– Reduce the risk of Hypertension (chronically-elevated blood pressure).
 – Control or even reverse Diabetes and Insulin-Resistance which is an inability to utilize glucose that linked to lower levels of neuronal growth factors, decreased brain volume, and higher incidence of dementia.
 – Reduce Stress and Cortisol levels which can help with sleep and overall happiness.
 – Makes us more productive at work!
 – Improve Bone Density
Bottom Line
 
Just start exercising and you will feel great. Whether your a beginner in the gym, need to get your fitness in at work, or an experienced lifter, there’s always a way to make it work for you. And no matter what the level, your body and brain will be better for it 🙂 

Biomechanics Aren’t As Important As You Think

With so many variables to consider, how can anyone claim to really know what’s supposed to happen when any given individual moves?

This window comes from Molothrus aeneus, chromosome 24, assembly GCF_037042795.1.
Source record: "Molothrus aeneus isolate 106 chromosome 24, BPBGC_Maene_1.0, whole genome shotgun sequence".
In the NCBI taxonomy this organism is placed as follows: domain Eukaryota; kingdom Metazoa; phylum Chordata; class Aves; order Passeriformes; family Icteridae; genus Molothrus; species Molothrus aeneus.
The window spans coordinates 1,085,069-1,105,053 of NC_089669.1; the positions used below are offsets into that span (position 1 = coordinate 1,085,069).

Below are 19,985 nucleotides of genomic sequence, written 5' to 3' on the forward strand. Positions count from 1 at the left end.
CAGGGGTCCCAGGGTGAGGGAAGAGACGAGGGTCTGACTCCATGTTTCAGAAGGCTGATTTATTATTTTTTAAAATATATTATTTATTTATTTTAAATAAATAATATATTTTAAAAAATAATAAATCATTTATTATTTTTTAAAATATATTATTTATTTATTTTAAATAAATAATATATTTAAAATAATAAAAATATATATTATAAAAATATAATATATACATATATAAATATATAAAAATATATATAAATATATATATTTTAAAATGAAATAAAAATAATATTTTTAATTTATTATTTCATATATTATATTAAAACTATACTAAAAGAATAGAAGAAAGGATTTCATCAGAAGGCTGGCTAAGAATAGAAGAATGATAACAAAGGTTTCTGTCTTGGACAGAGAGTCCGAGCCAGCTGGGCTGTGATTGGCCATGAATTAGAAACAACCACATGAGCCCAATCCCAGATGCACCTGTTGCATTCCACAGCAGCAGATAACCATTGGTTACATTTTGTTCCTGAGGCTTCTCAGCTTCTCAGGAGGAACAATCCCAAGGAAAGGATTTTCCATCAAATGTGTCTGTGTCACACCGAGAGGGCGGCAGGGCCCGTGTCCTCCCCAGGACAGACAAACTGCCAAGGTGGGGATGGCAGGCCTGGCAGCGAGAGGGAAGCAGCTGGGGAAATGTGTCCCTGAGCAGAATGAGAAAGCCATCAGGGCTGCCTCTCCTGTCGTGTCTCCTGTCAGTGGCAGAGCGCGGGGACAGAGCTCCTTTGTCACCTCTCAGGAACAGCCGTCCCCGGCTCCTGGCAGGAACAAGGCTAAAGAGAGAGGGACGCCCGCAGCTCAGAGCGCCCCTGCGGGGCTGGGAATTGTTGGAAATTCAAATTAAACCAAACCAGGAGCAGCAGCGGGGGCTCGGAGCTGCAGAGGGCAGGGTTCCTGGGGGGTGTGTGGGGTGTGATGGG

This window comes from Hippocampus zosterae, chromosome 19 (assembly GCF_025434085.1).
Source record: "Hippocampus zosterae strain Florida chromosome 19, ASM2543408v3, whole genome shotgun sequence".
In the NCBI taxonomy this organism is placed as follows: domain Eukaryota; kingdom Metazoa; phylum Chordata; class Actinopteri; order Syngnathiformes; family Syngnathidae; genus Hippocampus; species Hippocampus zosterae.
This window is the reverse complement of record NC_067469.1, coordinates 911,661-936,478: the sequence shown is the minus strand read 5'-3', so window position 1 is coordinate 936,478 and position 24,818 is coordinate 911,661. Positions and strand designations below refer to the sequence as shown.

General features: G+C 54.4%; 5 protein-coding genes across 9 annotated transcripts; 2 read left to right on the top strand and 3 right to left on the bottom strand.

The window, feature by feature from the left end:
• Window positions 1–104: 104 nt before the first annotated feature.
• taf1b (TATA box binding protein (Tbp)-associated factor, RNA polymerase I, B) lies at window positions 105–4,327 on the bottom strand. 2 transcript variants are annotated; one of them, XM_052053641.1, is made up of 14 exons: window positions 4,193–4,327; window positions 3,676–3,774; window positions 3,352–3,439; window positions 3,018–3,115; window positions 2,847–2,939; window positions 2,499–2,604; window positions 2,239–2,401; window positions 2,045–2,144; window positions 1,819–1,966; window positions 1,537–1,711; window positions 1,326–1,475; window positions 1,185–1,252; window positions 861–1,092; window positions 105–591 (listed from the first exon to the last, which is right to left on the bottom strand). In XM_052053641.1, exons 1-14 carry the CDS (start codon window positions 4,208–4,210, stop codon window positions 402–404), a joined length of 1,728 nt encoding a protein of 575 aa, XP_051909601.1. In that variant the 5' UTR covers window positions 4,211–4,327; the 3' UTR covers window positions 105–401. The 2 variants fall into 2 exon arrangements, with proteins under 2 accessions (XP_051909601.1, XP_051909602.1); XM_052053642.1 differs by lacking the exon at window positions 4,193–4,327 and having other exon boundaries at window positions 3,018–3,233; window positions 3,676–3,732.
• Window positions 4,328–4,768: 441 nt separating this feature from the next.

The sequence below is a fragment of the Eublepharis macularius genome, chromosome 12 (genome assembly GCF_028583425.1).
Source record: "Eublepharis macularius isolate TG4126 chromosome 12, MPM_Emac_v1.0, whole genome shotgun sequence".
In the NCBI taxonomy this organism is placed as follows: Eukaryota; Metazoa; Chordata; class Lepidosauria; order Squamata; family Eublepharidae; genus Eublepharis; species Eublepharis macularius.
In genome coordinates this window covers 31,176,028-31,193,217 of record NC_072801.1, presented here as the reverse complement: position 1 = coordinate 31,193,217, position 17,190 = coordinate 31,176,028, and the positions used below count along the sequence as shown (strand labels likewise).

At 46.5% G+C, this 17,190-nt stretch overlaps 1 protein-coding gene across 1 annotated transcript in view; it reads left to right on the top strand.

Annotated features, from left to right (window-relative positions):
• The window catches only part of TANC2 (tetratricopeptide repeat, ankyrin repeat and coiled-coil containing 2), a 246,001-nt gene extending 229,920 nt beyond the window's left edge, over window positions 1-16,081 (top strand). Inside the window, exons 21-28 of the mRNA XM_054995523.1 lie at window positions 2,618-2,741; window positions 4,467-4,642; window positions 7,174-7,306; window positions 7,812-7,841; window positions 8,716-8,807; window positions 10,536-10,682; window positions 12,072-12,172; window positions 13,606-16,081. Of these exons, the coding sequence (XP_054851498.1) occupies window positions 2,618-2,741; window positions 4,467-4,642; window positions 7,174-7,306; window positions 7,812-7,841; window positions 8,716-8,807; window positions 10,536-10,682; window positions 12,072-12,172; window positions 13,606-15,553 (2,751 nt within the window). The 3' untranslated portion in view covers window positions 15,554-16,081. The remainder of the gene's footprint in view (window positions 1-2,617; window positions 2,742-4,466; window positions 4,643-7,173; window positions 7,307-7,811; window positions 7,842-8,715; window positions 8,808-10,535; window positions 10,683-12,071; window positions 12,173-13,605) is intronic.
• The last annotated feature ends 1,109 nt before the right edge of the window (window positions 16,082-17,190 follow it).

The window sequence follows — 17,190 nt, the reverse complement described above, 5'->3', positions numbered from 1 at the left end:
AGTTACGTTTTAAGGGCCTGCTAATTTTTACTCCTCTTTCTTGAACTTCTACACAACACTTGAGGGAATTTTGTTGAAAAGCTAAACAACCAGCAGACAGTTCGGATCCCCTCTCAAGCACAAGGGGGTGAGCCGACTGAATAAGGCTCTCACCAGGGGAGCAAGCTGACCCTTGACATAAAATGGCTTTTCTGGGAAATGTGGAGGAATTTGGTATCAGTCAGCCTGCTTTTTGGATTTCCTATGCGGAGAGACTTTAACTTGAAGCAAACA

These days it seems like everyone’s a biomechanics expert. From gym teachers to physical therapists, to personal trainers, and even fringe clinicians like chiropractors and massage therapists think they have the end all be all answer to the way we should move. With so many experts around, I had to ask myself “is anyone right?” Don’t get me wrong, I’ve spent years studying movement, so I am in no way saying there isn’t something to proper movement. But, with so many variables to consider, how can anyone claim to really know what’s supposed to happen when any given individual moves? A quick breakdown of variables to consider would include 3 independent planes of motion (never used in isolation), 46 miles of nerves, 206 bones, 100-300 major muscles (out of 700), 360 joints, and seeming endless ways of combining them to move. I would need help from a statistician just to figure out how many ways there are to move, so how can anyone really know how to move perfectly?!?! Well, one thing is for sure, we can only guess and learn from the best.
 
Biomechanical Boogymen